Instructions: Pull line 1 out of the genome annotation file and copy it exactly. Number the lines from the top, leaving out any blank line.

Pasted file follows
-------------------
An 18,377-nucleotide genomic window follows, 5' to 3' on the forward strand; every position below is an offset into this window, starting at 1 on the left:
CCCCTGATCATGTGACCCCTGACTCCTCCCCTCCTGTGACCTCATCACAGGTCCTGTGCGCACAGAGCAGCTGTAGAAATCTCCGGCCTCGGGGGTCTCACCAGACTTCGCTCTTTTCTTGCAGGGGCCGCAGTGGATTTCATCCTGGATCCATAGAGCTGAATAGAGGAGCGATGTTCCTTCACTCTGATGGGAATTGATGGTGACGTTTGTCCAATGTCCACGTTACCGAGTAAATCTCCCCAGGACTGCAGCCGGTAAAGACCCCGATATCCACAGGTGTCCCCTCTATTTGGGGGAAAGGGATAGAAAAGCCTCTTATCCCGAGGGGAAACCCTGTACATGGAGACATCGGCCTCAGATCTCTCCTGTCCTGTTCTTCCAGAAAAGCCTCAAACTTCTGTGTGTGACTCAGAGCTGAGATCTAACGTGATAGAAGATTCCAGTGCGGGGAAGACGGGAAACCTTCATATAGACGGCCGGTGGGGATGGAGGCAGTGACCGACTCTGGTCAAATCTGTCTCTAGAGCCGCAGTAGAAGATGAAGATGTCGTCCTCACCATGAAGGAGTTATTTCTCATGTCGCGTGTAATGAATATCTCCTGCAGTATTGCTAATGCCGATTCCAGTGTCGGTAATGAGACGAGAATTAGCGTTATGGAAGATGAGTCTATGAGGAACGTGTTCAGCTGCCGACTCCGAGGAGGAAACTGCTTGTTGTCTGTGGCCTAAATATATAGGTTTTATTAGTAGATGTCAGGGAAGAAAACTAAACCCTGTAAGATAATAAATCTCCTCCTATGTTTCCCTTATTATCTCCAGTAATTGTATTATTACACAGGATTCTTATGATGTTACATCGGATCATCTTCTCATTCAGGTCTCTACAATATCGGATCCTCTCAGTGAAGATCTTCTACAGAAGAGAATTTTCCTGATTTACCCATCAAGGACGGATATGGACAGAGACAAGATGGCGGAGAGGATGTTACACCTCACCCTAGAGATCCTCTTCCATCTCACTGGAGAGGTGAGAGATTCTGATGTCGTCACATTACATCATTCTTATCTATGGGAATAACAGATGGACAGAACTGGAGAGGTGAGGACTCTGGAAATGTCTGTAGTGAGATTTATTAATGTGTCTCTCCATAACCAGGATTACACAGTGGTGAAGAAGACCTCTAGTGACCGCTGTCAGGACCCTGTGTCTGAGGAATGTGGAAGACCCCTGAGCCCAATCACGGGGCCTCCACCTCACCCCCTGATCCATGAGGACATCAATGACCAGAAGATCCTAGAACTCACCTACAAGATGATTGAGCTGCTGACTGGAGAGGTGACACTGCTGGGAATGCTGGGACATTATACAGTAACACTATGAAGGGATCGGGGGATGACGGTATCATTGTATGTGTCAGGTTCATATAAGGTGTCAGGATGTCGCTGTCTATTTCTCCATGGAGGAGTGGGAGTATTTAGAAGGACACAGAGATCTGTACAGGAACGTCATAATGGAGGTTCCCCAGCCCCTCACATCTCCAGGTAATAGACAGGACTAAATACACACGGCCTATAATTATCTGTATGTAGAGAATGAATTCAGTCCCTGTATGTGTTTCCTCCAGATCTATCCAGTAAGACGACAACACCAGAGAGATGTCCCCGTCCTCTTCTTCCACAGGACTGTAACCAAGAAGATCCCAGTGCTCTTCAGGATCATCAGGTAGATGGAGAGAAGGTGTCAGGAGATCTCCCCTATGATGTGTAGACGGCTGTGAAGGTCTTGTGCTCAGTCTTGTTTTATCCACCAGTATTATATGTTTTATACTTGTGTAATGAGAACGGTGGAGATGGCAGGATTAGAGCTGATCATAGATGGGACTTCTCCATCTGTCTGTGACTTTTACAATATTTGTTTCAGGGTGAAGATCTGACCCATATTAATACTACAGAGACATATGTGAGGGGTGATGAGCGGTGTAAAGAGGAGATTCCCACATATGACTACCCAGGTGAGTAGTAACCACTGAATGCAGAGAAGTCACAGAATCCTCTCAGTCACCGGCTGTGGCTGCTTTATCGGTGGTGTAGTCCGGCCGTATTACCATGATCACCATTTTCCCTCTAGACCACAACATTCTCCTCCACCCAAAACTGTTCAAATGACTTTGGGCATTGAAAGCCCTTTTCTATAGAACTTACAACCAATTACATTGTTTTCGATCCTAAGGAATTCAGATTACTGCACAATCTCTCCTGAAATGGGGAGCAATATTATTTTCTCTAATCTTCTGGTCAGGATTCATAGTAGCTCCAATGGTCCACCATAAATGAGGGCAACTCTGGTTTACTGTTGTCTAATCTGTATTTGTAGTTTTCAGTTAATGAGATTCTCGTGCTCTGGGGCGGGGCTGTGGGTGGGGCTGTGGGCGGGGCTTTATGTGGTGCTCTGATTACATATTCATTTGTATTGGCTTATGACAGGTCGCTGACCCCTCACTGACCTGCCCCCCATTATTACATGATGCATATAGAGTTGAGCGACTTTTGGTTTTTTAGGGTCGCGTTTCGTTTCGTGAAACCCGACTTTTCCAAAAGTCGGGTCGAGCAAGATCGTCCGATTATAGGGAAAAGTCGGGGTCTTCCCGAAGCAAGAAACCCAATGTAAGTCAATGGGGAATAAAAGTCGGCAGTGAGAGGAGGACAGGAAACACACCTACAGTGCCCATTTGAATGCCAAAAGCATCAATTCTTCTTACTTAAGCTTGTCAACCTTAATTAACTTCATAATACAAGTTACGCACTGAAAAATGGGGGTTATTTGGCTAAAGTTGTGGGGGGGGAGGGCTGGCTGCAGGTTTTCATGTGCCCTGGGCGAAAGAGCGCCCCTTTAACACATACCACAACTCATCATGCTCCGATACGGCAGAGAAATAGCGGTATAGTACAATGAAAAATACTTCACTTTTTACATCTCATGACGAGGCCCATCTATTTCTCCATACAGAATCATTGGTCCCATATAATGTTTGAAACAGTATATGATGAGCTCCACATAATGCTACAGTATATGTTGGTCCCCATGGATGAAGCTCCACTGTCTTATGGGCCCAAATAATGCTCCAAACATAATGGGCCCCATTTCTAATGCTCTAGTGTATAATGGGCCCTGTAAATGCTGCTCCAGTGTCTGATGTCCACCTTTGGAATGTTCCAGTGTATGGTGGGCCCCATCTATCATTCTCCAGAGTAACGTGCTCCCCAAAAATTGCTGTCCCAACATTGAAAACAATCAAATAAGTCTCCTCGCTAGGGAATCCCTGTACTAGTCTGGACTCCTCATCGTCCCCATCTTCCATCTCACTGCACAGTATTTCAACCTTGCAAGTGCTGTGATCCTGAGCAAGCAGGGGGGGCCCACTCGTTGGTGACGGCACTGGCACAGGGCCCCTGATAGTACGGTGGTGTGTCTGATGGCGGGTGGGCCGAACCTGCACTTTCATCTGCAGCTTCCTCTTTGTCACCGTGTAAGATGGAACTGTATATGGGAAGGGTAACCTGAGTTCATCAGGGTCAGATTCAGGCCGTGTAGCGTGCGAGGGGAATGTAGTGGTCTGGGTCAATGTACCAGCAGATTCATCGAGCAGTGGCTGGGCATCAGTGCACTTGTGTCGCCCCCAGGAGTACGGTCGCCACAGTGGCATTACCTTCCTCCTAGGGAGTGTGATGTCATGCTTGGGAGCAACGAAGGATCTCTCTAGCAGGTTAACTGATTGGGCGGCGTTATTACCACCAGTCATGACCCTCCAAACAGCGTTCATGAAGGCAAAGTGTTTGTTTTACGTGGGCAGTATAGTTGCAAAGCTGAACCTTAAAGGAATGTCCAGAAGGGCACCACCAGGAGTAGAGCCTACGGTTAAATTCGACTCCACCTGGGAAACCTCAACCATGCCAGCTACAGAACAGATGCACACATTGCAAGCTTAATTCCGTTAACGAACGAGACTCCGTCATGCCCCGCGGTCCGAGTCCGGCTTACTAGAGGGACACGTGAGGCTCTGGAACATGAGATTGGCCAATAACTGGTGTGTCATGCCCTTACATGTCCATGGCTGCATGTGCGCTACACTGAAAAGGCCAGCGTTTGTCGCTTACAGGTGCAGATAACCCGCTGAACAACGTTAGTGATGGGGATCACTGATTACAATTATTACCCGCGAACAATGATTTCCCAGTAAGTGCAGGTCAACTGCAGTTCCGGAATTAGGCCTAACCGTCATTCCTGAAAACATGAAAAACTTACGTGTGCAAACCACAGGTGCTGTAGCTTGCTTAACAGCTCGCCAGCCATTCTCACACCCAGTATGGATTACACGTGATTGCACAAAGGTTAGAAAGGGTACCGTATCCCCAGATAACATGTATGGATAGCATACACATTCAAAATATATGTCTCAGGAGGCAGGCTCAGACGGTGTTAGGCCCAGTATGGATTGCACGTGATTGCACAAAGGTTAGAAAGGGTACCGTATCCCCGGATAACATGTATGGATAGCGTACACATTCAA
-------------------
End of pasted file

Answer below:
An 18,377-nucleotide genomic window follows, 5' to 3' on the forward strand; every position below is an offset into this window, starting at 1 on the left: